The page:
There was a queue already at the entrance, as people were processed through the tills, but within about 15 to 20 minutes, I was through and onto the airfield, where the first Spitfire of the day was already preparing to take off. After it climbed away, I headed back to the Victor, and into the Airspace hangar to see their Vulcan. The first pictures are of Duxford's two 'V Force' bombers, Victor XH648 and Vulcan XJ824.

 

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Since the American Air Museum is being refurbished, most of the exhibits are spread out around the rest of the site. The B-17, B-24, C-47, P-51, SR-71, UH-1 and T-33 were all in the end of the Airspace Hangar. After a brief Spitfire display, it began to rain more heavily, so I made my way to the Fighter Collection Hangar. Here I saw their P-40C for the first time, and the two MkI Spitfires, one of which I've seen before, but not since its new coat of paint.

 

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For the rest of the morning, I was hopping in and out of the hangars avoiding the rain, before going for lunch at noon, hoping it would clear soon as forecast. Thankfully it did, and I was treated to three other Spitfires flying, a Harvard, and I was delighted to see the B-17 and Blenheim being prepared for flight. The last time I saw the Blenheim was three years ago, and it was still in primer with many parts yet to be fitted. Later in the afternoon, the OFMC P-51 Mustang was wheeled out and prepared for flight too.

 

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Late in the day, the Consolidated PBY5a Catalina, Boeing B-17 Fortress and Bristol Blenheim returned from airshow appearances.

 

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The Vulcan was slightly early to Duxford and gave a shorter display than the day before up North. With the sky heavily overcast, the pictures aren't as nice, but still a good record of what I thought would be the last time I would see a Vulcan in the air.

 

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With tired feet, and the flying action over, I left the museum at 5pm, but had a longer trip home than expected after the A1 North was closed, and I had to divert to the M1, a little north of Cambridge. Around four and a half hours later, I got home.

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Ford GPW Crankshaft Oil Seal Failure

 

Since the trip to Suffolk, the engine has been weeping oil from the clutch bell housing. It must have been escaping past the rear crankshaft seal, and then running into the housing. Over the last few short trips, the weeping has turned into pouring, leaving a three to four inch diameter pool of oil within a short time of parking. I tried a different grade of oil, but that made no difference. Weeping I could have lived with, but not with the current loss rate. The engine had to come out and be inspected, but I was up against a deadline as I wanted to take the Ford to the Breighton Fly-In, mid July.

 

On Wednesday July 1st, I began with a short run to warm the oil which was then drained. The battery was removed next, followed by draining the radiator. With that done, I started disconnecting things, starting with the headlight wiring which allowed removal of the grill. Radiator hoses off, radiator out, throttle link and carb off, fuel supply pipe off, cylinder head temp sensor out, earth strap off. The list went on until I was at a position to lift the engine, then called it a day.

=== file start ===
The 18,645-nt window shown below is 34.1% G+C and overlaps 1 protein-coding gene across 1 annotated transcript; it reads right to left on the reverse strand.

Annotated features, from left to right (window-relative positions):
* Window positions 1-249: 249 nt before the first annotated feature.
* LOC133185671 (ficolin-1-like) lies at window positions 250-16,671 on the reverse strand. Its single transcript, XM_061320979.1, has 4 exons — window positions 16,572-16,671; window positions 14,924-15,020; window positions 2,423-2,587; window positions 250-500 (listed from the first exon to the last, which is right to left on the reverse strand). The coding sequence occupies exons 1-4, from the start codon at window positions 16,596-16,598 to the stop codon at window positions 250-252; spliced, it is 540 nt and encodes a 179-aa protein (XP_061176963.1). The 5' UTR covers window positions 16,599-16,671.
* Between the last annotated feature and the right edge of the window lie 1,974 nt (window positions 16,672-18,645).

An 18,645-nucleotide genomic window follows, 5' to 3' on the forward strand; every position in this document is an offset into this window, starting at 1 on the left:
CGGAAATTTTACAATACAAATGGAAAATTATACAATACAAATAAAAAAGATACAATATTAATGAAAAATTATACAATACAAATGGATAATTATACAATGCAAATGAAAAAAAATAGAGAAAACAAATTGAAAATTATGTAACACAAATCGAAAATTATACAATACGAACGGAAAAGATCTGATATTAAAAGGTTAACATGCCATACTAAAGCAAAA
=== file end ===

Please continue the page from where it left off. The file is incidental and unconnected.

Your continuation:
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The failed seal.

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The engine bottom end was stripped, parts ordered, and then the whole thing re-assembled on July 5th! While it was out of the vehicle, I reset all the valves, as they were easy to get to. All was well after a test run and drive, giving me the green light again for Breighton.

 

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Breighton Airfield Summer Fly/Drive-In - July 18/19th ( Ford GPW )

 

With Little legs now at school, we had to wait until the end of the school day before we would be able to set off for Breighton, normally a three hour drive in the Dodge. We decided that a long drive in the truck after school would get us there too late for her tea and then bedtime, so opted to take a Jeep on the flatbed trailer rather than going in the truck this year.

 

Following the GPW's engine rebuild, it was a good opportunity to do a little test driving around the airfield, and we'd not taken this Jeep to Breighton before.

 

It was windy when we arrived, which made setting up the tent challenging, but as usual, there was a great sun set and a nice warm light on the Friday evening allowing some nice pictures of the Jeep around the site and next to original wartime buildings.

 

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As well as the normal Fly-In, this year was the second Buckerfest event, for aircraft built by the Bucker aircraft company. The wind didn't ease much over the weekend, which reduced the numbers of visiting aircraft compared to past years, but there were still eleven Bucker aircraft at the event, including one Jungmann flown over from Germany. There were a good turnout of classic cars on Saturday, but ours was the only military vehicle.